I started painting after enrolling in a basic Painting I course at Marymount Manhattan College in New York City. I’ve often thought it would be great to have a hobby that would totally absorb me. Painting has always seemed like a wonderful pastime, but I was fairly certain that I had no talent. My project for the first semester was a large oil painting of my daughter at age five, holding Mary, her multi-colored Calico in her lap. I was pleasantly surprised at how my daughter and Mary seemed to jump right out of the painting; they both looked so colorful and clear. I was also pleased to discover that when I was painting the hours flew by. I had never enjoyed doing something so much, and I found that the results were so rewarding.
When one of my best friends lost Rusty, her beloved Golden Retriever, I wanted to do something for her so I decided to try to do a painting of Rusty. My friend was overwhelmed, and I was so pleased with the results that I asked my sister and other friends to send photos of their pets. It wasn’t long before people I didn’t know were asking me to do paintings of their pets. Much to my surprise, some of them insisted on paying me. This wonderful hobby has since grown into a small business.
I believe it’s most important to capture the pet’s spirit. It can always be seen in their faces; particularly in their eyes, which is where my painting process begins. By starting with the eyes, I can develop a connection to the pet. I only work on one painting at a time so I become completely focused on that one particular pet.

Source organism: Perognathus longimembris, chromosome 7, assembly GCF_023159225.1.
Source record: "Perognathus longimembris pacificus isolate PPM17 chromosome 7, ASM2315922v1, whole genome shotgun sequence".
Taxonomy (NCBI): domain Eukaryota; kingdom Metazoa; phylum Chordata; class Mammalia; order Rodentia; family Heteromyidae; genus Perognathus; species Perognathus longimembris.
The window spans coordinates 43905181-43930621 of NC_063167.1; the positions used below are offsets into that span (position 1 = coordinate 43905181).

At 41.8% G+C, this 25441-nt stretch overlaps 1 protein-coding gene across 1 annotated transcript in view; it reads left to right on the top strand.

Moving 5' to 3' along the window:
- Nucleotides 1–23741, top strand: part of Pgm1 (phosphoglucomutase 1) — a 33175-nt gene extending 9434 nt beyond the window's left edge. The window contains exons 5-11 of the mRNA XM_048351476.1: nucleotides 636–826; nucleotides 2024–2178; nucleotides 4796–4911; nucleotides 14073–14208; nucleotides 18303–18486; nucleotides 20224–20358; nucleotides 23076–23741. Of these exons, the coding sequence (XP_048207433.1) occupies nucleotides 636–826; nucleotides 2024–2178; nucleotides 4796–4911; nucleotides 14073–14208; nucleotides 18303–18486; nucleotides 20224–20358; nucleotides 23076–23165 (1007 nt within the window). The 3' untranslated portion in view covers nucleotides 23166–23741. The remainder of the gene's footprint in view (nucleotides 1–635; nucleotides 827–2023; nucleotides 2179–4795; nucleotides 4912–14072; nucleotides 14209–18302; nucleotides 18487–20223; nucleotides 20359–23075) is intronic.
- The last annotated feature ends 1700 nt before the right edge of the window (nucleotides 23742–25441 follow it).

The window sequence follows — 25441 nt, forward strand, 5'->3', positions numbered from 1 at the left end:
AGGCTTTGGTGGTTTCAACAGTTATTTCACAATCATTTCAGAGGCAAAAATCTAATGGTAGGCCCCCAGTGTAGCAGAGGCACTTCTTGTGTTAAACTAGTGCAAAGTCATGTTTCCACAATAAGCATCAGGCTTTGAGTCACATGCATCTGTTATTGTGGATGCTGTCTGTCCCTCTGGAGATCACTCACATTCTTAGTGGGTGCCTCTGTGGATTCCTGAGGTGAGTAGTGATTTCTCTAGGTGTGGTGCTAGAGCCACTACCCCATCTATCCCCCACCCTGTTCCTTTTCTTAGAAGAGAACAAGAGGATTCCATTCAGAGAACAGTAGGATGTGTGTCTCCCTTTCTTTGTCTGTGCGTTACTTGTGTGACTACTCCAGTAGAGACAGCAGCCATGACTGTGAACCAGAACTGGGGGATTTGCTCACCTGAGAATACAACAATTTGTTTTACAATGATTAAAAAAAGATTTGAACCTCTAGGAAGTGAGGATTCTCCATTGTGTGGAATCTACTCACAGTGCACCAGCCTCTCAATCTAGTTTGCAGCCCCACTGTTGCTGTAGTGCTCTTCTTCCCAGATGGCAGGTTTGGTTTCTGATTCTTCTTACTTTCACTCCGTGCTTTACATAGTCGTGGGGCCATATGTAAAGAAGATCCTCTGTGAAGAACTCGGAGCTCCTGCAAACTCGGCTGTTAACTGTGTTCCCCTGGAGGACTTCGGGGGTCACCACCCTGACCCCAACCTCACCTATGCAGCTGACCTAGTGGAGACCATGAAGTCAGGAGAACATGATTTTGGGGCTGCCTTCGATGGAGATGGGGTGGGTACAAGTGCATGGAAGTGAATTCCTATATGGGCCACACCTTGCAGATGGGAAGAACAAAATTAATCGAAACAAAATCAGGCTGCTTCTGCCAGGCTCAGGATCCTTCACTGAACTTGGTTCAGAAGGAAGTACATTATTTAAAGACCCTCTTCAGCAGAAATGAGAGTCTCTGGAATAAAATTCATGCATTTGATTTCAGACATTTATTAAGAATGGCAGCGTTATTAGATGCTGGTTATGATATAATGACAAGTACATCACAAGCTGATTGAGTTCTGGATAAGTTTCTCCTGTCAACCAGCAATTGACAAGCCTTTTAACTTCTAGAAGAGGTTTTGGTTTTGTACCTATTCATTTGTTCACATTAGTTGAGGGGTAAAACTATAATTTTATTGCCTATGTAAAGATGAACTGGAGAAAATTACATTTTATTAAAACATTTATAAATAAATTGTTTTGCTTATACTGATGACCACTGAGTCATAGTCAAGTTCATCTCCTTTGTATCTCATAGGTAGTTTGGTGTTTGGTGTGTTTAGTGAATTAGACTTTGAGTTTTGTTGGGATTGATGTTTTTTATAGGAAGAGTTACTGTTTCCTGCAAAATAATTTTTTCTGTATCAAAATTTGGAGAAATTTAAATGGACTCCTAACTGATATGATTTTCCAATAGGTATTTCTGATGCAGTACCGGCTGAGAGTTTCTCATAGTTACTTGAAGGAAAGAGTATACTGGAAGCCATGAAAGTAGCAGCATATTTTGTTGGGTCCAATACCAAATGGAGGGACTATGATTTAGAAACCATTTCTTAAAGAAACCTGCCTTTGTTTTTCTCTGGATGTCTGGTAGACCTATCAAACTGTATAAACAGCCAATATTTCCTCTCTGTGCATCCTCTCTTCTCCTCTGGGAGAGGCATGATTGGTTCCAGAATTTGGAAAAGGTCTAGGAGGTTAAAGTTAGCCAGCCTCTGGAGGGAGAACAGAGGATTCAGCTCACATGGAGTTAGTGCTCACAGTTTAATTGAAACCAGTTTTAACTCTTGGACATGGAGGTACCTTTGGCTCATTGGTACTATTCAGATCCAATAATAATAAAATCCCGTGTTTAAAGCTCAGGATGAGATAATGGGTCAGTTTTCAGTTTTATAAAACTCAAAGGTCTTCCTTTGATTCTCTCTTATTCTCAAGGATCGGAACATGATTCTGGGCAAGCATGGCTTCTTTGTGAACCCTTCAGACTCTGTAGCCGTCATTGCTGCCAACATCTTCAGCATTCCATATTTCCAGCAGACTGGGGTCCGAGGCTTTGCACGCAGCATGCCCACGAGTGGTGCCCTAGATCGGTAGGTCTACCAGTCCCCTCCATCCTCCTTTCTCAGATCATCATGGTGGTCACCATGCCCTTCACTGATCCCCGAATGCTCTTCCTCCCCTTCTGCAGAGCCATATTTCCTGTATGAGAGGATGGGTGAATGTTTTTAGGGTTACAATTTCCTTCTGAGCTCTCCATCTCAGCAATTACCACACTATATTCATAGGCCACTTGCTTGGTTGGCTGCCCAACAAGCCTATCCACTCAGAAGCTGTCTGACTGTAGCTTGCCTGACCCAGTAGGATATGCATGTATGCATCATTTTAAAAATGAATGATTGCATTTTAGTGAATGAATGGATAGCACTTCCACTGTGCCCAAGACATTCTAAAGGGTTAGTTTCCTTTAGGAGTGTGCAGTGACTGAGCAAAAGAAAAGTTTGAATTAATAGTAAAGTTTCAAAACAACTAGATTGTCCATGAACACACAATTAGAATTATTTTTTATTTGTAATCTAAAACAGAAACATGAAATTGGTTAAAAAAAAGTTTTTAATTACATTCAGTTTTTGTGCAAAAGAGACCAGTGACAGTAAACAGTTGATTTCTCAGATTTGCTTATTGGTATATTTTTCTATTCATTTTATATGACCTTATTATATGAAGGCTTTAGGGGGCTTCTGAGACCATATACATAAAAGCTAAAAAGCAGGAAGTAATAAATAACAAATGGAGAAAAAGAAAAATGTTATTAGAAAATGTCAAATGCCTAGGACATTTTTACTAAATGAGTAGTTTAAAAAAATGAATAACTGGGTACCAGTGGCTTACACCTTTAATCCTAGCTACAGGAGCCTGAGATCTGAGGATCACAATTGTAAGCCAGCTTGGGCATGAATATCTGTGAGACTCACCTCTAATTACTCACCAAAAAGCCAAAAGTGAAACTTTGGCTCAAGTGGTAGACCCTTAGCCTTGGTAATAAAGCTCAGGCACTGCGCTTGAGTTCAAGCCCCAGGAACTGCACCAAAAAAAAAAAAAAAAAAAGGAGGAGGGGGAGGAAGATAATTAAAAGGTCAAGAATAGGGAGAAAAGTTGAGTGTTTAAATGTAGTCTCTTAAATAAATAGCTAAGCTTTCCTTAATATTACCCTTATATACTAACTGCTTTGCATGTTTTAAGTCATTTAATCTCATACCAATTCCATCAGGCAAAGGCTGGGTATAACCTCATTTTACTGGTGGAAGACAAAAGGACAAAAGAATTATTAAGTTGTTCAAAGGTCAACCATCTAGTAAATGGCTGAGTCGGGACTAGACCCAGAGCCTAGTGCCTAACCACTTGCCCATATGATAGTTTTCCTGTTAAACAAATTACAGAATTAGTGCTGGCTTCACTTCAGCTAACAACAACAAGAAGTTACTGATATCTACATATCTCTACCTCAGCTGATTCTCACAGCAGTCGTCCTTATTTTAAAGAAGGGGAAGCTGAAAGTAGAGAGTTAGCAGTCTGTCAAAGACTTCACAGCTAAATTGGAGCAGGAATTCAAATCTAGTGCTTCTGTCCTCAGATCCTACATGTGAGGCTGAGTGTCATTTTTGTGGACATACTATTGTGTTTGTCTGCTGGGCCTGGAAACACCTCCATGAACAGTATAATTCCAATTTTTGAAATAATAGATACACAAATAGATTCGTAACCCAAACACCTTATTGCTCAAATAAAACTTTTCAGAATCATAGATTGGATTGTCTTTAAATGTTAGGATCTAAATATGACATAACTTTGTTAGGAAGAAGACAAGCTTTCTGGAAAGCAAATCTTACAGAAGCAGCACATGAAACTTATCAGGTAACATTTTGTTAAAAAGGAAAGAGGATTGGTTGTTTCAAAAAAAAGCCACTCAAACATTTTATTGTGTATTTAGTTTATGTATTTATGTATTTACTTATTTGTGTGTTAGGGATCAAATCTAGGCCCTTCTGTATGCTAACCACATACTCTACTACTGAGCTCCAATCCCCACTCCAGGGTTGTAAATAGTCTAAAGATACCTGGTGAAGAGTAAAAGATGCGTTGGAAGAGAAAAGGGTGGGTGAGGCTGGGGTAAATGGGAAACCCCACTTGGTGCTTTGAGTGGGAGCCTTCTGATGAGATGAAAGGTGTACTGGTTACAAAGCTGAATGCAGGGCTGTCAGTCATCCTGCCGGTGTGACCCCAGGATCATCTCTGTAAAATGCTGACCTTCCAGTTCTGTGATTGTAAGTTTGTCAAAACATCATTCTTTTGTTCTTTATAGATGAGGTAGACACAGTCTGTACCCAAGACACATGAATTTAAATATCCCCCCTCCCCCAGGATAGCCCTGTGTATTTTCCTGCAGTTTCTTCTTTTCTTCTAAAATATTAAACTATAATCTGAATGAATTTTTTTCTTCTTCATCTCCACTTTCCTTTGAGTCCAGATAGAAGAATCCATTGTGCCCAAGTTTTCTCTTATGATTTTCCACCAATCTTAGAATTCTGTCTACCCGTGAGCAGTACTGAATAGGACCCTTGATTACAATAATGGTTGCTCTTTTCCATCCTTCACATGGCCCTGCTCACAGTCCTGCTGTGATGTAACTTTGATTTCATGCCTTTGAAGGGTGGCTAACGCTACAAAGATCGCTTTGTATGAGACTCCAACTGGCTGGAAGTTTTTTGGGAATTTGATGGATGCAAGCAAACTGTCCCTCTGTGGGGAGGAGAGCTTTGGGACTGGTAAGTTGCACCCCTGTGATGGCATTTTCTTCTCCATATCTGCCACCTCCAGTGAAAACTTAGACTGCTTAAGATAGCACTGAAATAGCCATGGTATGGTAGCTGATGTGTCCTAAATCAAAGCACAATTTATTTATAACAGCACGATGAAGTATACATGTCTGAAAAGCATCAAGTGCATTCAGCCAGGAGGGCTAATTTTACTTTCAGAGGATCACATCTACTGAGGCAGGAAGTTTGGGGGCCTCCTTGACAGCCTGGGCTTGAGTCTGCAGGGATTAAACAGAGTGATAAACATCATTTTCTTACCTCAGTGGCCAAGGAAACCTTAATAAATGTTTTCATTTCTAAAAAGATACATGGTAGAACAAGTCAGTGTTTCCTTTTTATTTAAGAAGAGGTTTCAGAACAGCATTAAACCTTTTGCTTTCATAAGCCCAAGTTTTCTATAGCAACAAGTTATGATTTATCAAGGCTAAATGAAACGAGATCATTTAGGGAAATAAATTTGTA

I like to use several photos, and at least one of them must clearly show the facial details. Actually, I think my best work is in doing the eyes and facial features. The most challenging part of the painting is the fur. For one thing, painting the fur on a Welsh Terrier is very different from doing a Golden Retriever.
Once the customer (who is involved throughout the process) and I are comfortable with the facial expression, the fur, and the coloring, my work begins – with the details. I might spend one week to 10 days on the minute details, alone. Once the painting is nearly complete, I make sure the customer loves it. I never release a painting until both the customer and I are completely satisfied.